Councils to use social media to publicise planning applications
Housing Secretary Robert Jenrick has said councils should publicise planning applications on social media as part of changes introduced to 'radically restart' the construction industry.
As of yesterday (13 May) local authorities do not have to publicise planning applications through local newspapers, site notices or leaflets under temporary changes introduced to help development work resume.
Extra measures include allowing construction sites to operate for longer hours – up to 21:00 – and contractors to stagger worker hours to reduce the number of people on-site at any one time. The government suggested some projects could move to 24-hour working in a bid to claw back time lost during the Covid-19 crisis.
In terms of planning, authorities will be required to 'take reasonable steps' to ensure people with an interest in a proposed scheme are told where they can view the application.
The latest government guidance states that these steps 'may include use of social media and communication by electronic means', adding that they 'must be proportionate to the scale and impact of the development'.
Councils have also been given temporary powers to defer Section 106 payments, and disapply late payment interest, from developers with a turnover of less than £45 million.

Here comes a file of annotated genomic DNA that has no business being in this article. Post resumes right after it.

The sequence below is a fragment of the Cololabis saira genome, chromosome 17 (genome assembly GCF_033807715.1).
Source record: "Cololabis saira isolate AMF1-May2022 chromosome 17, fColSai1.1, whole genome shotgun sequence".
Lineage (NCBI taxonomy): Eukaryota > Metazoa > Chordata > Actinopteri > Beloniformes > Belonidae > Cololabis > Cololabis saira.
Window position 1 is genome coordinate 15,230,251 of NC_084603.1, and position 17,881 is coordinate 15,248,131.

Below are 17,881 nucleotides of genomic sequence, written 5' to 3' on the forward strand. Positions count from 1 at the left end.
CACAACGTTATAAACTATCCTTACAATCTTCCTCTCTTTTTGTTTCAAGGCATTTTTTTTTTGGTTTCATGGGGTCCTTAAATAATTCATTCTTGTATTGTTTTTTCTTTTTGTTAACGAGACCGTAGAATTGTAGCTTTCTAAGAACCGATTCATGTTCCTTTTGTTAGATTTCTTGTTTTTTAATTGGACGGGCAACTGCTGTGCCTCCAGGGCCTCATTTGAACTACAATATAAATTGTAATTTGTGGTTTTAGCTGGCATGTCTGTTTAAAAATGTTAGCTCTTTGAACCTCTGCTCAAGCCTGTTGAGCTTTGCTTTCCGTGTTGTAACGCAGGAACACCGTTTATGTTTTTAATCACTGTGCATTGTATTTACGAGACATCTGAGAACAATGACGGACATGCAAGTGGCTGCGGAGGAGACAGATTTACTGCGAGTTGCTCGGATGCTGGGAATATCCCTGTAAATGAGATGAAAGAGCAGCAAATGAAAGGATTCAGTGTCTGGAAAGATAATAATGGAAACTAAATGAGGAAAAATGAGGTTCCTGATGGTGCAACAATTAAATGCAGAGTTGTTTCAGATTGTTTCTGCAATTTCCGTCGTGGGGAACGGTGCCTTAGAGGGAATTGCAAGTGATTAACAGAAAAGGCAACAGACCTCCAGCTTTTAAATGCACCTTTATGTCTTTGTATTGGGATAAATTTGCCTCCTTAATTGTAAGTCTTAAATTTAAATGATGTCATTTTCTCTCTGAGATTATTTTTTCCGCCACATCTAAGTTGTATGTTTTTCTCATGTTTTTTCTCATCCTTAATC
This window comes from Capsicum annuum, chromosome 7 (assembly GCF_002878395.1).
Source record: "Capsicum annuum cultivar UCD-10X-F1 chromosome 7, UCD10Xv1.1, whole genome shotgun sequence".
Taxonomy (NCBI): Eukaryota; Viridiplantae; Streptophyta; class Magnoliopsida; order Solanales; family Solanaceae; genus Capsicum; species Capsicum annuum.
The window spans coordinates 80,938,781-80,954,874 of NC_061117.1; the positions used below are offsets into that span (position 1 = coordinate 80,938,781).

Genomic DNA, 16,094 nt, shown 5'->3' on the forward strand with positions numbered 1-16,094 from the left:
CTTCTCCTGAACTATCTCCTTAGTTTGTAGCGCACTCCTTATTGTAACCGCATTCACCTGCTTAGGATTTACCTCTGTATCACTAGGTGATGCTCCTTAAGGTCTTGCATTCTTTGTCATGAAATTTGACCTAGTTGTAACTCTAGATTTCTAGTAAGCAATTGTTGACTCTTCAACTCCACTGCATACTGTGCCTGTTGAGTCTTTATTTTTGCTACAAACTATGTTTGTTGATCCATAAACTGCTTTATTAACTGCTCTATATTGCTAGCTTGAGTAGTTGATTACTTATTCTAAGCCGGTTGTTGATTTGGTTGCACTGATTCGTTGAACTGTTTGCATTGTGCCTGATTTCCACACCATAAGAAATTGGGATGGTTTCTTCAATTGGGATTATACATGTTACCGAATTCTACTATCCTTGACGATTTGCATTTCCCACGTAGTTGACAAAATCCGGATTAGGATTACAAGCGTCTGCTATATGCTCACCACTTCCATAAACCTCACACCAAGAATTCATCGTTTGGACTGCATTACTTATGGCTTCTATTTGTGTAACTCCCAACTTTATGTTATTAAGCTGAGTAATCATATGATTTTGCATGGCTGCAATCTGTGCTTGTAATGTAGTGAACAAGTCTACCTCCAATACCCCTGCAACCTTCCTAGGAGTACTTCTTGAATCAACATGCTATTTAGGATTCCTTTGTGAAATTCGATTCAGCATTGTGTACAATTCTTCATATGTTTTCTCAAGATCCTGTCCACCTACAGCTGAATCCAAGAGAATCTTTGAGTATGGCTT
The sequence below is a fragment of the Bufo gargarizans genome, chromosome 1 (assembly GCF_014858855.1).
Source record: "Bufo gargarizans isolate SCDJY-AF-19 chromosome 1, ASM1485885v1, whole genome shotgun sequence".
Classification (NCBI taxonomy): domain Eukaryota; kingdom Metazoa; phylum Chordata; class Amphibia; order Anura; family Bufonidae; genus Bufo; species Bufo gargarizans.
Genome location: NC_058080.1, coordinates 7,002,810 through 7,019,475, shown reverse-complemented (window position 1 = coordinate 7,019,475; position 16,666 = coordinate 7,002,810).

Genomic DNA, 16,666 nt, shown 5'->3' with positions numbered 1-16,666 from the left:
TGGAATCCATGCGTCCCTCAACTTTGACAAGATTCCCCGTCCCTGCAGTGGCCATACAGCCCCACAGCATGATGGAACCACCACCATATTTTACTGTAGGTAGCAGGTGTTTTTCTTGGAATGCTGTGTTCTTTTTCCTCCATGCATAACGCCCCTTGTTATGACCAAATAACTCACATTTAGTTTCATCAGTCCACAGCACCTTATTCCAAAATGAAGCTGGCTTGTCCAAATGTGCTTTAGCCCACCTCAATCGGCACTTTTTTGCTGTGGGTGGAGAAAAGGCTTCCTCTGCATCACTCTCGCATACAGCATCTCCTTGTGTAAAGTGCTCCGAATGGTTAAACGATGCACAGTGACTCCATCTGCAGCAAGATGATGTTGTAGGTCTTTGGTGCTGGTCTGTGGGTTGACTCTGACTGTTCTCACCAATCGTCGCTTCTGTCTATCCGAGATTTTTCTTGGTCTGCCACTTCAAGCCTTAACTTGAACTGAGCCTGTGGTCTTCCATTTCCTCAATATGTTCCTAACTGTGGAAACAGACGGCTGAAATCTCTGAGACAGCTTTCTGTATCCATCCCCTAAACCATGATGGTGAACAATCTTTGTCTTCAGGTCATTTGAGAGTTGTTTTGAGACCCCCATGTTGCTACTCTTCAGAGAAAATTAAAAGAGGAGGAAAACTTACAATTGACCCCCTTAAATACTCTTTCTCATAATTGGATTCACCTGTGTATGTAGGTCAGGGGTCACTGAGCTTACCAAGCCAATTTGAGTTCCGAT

Jenrick said he expects all Planning Inspectorate hearings to go ahead digitally, and noted that he had already expanded permitted development and changed the rules on planning meetings since the beginning of the lockdown.
In a ministerial statement in the House of Commons, Jenrick said the new changes were 'going to get the planning system going again and bring it into the digital future at the same time'.
Victoria Hills, Chief Executive of the Royal Town Planning Institute, said the measures were 'positive and pragmatic steps to keep the development moving'.
But she called on the government to extend planning permissions due to expire during the lockdown, as planners fear a surge in re-applications could overwhelm their workload.
"We remain concerned that the issue of planning permissions due to expire during the lockdown has not yet been addressed," she said. "We have repeatedly called for this to be urgently addressed."
Jenrick also announced that the housing market would reopen, with all professions involved – including surveyors, estate agents and removal firms – able to go back to work.
Article source: Architects' Journal